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How to see Los Angeles for free
Let’s face it, there’s no shortage of things to spend your money on in Los Angeles. But if renting a Malibu beach house and cleaning out the boutiques of Rodeo Drive are not on your to-do list, there are plenty of cheaper, more entertaining ways to enjoy this metropolis of excess. Here’s a quick guide to some of our favourite free things to do in the City of Angels…
Santa Monica State beach
In many ways Santa Monica State Beach is the embodiment of the perfect California shore. Familiar to millions as the setting for Baywatch – the most popular TV show of all time – it’s the ideal destination for an active, outdoor holiday, with a range of free sights and activities on offer.
In addition to the landmark 1909 Santa Monica Pier with its famous ferris wheel and historic carousel, there’s a two mile stretch of sand dotted with lifeguard towers – perfect for swimming, surfing, beach volleyball and sunbathing. There’s also a free outdoor chess park, and a promenade with adjacent bike and running trails which winds past picnic areas, shops and cafes.
South of Santa Monica, Venice is an ocean and canalside district on the Westside of L.A, and its beach boardwalk is the most popular tourist attraction in southern California. Probably one of the best destinations for people watching in all of the USA, this is where the quirky, the flirty, and the body-beautiful come to strut their stuff and be seen. Running parallel to the beach, the Ocean Front Walk passes famous Muscle Beach Gym, a skate dance plaza, and various basketball, paddle tennis and handball courts. An assorted human landscape of rollerbladers, acrobats, musicians, chainsaw jugglers, tattoo artists, conspiracy theorists, mindreaders, portrait painters, breakdancers and t-shirt vendors line the path.
With all the action on the beach it would be easy to miss the canals, but this would be a mistake. This peaceful, upscale neighbourhood makes for a great stroll, especially for those who like to peer nosily into the unattainable homes of others (more a case of natural curiosity, we like to think). When you hit Venice Fishing Pier, turn inland and head east along Washington Boulevard. The canals will be on your left.
The Getty Center and Getty Villa
Overlooking the L.A skyline and California coast, the Getty Center houses an extensive collection of 19th and 20th century American and European art, alongside an inspiring, world-class programme of exhibitions. The Getty Center is open every day except Mondays and admission is completely free. It’s easily accessible via public transport too: use the Trip Planner to find your most direct route. Parking is also available for $15, reduced to $10 after 3pm. Entrance to Malibu’s Getty Villa – an educational centre, museum and gardens dedicated to Roman and ancient Greek art – is also free, though an advance, timed-entry ticket is required.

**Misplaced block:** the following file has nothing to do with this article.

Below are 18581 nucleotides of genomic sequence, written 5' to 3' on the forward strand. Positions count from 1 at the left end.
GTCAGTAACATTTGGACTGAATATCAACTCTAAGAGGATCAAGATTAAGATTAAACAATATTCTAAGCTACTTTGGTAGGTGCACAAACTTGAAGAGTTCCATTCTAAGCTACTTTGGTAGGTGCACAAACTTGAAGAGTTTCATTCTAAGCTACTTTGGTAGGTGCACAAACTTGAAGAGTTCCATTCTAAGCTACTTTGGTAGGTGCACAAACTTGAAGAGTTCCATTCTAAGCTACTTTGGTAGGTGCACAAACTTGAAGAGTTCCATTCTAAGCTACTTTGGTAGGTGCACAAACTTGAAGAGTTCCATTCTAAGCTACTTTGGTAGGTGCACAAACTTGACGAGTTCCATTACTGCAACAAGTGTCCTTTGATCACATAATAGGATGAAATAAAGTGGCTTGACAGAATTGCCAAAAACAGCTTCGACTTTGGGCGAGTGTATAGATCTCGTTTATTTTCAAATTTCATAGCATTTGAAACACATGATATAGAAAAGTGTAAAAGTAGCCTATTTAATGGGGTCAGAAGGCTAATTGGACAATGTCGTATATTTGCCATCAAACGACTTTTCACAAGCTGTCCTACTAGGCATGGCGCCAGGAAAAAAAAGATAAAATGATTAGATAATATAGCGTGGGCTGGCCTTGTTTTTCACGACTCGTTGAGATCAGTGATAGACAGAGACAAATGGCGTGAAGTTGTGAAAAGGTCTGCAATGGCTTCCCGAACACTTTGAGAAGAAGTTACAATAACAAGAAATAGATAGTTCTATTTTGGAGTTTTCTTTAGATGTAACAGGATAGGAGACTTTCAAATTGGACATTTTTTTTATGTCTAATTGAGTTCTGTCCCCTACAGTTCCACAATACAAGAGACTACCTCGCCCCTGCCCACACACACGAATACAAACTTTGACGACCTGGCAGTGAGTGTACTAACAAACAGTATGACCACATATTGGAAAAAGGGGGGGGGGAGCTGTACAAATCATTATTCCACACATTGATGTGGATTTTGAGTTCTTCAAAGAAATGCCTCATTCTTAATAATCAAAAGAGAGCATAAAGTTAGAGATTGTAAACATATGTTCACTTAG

Olvera Street is a buzzy Mexican marketplace located in downtown Los Angeles. It’s part of the El Pueblo de Los Angeles Historical Monument; the original 1781 birthplace of the city. The Olvera Street alley is lined with vendors selling all manner of arts and crafts, puppets, guitars, sombreros, pottery, ponchos and serapes – colourful, blanket-style shawls – along with other items that play to a romantic notion of Old Mexico. Listen to live mariachi music, watch folkloric dances and take a free tour of the Avila Adobe, the oldest existing house in L.A.
Griffith Park and Observatory
Griffith Park is a huge 4,310-acre urban park in L.A’s Loz Feliz neighbourhood, at the eastern end of the Santa Monica mountains. The park is home to landscaped parkland and picnic areas, mahogany woodlands, deep canyons and wilderness areas, and is criss-crossed with bridle, jogging and hiking trails. Other attractions include tennis courts and four municipal golf courses (fee payable), the Travel Town Museum; a free attraction dedicated to the preservation of the United States’ railroads, and the free-to-enter Griffith Observatory which hosts regular star-gazing events. The Hollywood sign is also located here, on the southern side of distant Mount Lee – you can see it if you look northwest from Griffith Observatory’s car park.
Another neighbourhood worth exploring in downtown L.A is Little Tokyo, declared a National Historic Landmark District in 1995 for its enduring collection of pedestrianized streets, offbeat shops and superlative sushi joints and ramen restaurants.
Serving as an important hub for Japanese immigrants in the early part of the 20th century, the neighbourhood is one of only three official ‘Japantowns’ in the United States (the other two are in San Francisco and San Jose). It’s now something of a magnet for entrepenurial Japanese Americans, who’ve revitalised its streets with new businesses and annual events like Nisei Week and the Los Angeles Asian Pacific Film Festival.
As well as several Buddhist temples, Little Tokyo is also home to the Japan American National Museum (free every Thurs between 5pm and 8pm and all day every third Thursday of the month) and a couple of Japanese gardens, including one on the rooftop of the nearby DoubleTree Los Angeles Downtown Hotel.
Written by Maxine Sheppard